American Heritage® Dictionary of the English Language, Fourth Edition
- adj. Incapable of being corrected or reformed: an incorrigible criminal.
- adj. Firmly rooted; ineradicable: incorrigible faults.
- adj. Difficult or impossible to control or manage: an incorrigible, spoiled child.
- n. One that cannot be corrected or reformed.
Century Dictionary and Cyclopedia
- Incapable of being corrected or amended.
- Bad beyond correction or reform; irreclaimable: as, an incorrigible sinner or drunkard.
- Synonyms Incurable, hopeless, irrecoverable, irreclaimable; graceless, shameless, hardened.
- n. One who is incapable of amendment or reform.
- adj. defective and impossible to materially correct or set aright.
- adj. incurably depraved; not reformable.
- adj. impervious to correction by punishment or pain.
- adj. unmanageable.
- adj. determined, unalterable, hence impossible to improve upon.
- adj. archaic incurable.
- n. An incorrigibly bad individual
GNU Webster's 1913
- adj. Not corrigible; incapable of being corrected or amended; bad beyond correction; irreclaimable.
- n. One who is incorrigible; a person whose persistent bad behavior cannot be changed; especially, a hardened criminal.
- adj. impervious to correction by punishment
- Recorded since 1340, from Old French incorrigible (1334), or directly from Latin incorrigibilis ("not to be corrected"), from in- "not" + corrigere "to correct" + -ibilis "-able". (Wiktionary)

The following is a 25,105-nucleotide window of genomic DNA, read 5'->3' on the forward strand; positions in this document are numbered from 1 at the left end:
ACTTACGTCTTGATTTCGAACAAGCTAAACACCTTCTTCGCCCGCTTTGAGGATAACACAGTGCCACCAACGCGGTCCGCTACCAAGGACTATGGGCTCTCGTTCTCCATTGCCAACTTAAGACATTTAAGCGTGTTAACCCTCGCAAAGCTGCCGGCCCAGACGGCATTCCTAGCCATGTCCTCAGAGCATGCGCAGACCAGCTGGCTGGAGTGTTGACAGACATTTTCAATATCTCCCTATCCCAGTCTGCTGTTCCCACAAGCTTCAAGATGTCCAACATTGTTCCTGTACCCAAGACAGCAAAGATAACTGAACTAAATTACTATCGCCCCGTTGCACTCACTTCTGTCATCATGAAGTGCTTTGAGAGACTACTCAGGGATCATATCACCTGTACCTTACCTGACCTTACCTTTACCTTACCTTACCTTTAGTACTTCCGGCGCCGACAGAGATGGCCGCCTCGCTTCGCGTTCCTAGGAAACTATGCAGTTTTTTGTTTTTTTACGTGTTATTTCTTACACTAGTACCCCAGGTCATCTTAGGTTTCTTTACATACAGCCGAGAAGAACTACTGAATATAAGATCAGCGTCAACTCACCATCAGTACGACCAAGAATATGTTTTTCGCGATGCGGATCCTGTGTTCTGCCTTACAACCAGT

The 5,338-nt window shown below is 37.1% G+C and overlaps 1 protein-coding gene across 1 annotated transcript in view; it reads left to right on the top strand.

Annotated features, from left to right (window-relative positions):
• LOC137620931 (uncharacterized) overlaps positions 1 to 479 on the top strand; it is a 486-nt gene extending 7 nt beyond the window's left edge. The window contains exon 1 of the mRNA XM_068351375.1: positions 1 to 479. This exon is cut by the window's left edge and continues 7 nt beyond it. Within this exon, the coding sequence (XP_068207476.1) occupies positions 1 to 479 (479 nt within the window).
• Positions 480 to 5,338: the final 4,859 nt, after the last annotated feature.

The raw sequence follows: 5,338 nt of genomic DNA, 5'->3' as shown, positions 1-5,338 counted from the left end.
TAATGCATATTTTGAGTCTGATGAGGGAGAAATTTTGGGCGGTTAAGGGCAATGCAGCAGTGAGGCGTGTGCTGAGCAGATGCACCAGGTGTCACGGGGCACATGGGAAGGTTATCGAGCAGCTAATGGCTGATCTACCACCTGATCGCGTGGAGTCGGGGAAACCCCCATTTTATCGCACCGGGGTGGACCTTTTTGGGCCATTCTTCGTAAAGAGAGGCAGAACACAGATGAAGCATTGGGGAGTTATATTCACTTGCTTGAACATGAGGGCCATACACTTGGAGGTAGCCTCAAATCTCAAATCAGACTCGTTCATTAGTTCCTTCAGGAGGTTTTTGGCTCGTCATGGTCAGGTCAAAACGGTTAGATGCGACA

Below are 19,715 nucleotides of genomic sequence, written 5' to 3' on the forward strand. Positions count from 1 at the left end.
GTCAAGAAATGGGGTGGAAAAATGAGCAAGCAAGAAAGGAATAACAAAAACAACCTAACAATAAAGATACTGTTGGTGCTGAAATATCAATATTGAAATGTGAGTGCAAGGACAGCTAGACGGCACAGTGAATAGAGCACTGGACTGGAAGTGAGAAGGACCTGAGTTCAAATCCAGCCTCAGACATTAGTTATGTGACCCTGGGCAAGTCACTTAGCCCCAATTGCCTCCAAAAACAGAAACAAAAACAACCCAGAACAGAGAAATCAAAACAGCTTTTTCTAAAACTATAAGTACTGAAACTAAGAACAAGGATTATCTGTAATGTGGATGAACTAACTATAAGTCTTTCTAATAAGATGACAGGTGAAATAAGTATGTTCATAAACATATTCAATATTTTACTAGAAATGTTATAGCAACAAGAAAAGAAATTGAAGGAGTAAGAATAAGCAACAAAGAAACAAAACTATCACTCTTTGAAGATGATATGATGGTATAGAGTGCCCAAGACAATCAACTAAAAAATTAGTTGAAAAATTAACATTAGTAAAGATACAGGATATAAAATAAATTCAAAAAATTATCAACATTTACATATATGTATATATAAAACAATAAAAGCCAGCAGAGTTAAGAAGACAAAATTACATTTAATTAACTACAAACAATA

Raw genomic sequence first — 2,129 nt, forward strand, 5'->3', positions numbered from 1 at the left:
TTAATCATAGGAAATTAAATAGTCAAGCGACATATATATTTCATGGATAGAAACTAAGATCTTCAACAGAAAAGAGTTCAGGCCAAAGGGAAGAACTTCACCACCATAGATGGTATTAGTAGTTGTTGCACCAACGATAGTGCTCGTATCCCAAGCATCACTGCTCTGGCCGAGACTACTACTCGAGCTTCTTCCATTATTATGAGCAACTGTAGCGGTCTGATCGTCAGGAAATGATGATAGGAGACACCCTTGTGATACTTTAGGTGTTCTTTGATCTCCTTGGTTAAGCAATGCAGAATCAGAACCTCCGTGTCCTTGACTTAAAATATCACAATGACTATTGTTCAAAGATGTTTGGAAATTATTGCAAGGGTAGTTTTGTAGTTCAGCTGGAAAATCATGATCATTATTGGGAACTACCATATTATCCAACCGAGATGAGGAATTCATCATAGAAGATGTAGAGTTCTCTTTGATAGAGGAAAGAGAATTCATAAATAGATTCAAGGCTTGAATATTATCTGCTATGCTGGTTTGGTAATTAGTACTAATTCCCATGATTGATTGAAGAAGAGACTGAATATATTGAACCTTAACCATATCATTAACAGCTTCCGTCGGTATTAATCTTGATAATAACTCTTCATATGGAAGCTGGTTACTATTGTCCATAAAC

- Middle English, from Latin incorrigibilis : in-, not; see in-1 + corrigere, to correct; see correct. (American Heritage® Dictionary of the English Language, Fourth Edition)
“Anna Penrhys knew him, and treacherously revealed some of the enemy's secrets, notably concerning what he termed our incorrigible turn for bribery.”
“He has often lamented, with tears, what he called my incorrigible depravity, and encouraged himself to perseverance by the notion of the ruin that would inevitably overtake me if I were allowed to persist in my present career.”
“An incorrigible is a terrible human being — at least such is the connotation of "incorrigible" in prison psychology.”
“An incorrigible is a terrible human beingat least such is the connotation of "incorrigible" in prison psychology.”
“They were starting to lean on us, and for punishment had put us in "incorrigible row.”
“The word "incorrigible" -- a word lately pronounced by Dr. Monygham -- floated into her still and sad immobility.”
“Obviously, she knew Sinatra was incorrigible, which is why she didnt want him around the White House, but she really did not know he had been'Jack's pimp all those years ago.”
“A few incorrigibly bad boys there will always be -- incorrigible, that is, when they have reached public school age.”
“Her mother in anger calls her incorrigible; her father smiles and calls her mad.”
“David Allan Coe has been called incorrigible, crude and hilarious.”
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